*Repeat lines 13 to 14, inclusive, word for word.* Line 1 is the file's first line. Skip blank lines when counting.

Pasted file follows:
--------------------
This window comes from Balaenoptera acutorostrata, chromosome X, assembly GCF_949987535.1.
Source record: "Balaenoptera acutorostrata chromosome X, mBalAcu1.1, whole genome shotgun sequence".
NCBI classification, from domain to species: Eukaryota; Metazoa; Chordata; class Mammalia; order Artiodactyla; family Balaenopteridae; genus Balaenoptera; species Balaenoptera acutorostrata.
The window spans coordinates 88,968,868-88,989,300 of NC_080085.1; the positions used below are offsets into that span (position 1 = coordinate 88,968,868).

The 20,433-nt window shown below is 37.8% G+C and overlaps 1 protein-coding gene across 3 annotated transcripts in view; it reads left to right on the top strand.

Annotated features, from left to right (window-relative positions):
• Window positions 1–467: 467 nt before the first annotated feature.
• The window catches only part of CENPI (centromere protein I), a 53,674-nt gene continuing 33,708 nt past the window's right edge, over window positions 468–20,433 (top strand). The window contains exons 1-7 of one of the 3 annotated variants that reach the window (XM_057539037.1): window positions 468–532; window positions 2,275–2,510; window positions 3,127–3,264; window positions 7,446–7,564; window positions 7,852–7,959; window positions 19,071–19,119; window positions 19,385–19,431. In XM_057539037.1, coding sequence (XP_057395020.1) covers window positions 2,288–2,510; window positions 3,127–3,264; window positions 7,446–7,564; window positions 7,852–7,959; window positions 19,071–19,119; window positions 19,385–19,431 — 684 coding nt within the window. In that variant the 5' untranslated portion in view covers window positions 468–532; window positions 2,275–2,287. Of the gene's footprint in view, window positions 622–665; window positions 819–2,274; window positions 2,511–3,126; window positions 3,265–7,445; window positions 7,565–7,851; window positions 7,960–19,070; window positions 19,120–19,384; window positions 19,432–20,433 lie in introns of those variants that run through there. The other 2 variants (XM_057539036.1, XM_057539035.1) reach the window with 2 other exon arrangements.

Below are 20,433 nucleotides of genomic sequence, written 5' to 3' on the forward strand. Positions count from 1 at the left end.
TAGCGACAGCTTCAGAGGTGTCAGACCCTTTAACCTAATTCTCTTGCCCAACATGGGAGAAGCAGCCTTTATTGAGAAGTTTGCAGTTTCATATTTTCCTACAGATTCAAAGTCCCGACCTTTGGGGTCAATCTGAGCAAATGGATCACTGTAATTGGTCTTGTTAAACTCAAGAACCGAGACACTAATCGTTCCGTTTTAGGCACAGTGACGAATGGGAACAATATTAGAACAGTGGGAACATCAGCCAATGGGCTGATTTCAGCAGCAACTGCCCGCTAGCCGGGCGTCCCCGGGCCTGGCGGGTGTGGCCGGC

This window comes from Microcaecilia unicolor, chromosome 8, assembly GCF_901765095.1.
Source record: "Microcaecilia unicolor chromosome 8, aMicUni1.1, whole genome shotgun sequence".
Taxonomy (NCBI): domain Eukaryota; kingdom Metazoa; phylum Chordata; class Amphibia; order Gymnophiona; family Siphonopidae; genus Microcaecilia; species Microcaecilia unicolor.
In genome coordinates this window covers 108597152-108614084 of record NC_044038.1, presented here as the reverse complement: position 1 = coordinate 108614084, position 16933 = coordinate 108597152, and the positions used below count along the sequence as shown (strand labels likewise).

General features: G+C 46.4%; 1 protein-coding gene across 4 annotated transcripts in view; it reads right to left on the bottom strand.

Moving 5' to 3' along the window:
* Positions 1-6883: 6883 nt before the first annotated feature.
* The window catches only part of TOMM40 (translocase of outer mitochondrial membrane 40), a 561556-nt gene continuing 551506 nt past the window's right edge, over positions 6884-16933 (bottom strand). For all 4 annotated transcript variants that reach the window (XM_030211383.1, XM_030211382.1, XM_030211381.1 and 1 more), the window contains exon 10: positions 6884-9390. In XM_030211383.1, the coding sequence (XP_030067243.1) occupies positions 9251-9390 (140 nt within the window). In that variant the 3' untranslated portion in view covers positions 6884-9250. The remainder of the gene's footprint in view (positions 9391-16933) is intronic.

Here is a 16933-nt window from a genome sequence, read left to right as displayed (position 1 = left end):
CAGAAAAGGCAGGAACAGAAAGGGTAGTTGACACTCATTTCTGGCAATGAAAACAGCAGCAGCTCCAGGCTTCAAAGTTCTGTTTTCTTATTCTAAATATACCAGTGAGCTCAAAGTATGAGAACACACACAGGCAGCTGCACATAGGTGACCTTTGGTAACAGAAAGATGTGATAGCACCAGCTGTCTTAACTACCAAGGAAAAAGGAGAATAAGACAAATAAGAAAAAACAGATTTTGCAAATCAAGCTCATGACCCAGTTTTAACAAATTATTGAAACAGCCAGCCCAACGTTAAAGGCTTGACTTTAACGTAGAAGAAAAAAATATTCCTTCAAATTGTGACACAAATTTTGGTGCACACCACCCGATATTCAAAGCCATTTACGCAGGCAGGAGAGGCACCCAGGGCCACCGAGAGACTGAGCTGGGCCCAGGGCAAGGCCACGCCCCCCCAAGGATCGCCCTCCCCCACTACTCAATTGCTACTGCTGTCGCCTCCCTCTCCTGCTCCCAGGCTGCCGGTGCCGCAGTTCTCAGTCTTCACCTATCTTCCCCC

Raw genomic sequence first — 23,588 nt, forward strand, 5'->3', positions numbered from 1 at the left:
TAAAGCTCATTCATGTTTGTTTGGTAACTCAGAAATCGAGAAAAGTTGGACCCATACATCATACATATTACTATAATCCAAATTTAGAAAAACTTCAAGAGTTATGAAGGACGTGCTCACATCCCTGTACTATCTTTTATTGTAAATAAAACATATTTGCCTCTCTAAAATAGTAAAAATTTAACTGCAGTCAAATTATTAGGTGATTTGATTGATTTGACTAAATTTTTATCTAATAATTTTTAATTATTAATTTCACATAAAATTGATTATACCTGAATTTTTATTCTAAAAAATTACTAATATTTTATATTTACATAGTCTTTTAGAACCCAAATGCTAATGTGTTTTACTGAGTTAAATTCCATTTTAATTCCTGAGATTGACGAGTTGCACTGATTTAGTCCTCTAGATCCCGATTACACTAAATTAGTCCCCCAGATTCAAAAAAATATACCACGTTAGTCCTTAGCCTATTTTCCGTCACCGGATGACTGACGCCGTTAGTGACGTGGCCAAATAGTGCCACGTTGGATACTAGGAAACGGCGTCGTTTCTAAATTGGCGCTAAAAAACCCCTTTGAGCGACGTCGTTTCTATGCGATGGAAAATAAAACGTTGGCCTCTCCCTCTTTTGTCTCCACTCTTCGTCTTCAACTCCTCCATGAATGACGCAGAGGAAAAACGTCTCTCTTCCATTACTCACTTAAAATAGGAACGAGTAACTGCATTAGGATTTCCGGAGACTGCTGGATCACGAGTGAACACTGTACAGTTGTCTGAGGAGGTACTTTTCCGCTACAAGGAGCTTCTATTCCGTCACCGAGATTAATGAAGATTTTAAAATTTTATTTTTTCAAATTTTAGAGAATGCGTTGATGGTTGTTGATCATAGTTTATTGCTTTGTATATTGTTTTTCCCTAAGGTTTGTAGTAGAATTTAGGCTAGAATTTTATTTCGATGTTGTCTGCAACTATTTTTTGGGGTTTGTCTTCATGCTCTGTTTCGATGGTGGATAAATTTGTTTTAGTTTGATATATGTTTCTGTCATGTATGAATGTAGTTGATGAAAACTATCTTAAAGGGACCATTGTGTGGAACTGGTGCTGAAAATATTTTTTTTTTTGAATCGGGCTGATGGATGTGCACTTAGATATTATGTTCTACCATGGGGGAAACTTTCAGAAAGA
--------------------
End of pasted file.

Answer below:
Taxonomy (NCBI): domain Eukaryota; kingdom Metazoa; phylum Chordata; class Amphibia; order Gymnophiona; family Siphonopidae; genus Microcaecilia; species Microcaecilia unicolor.
In genome coordinates this window covers 108597152-108614084 of record NC_044038.1, presented here as the reverse complement: position 1 = coordinate 108614084, position 16933 = coordinate 108597152, and the positions used below count along the sequence as shown (strand labels likewise).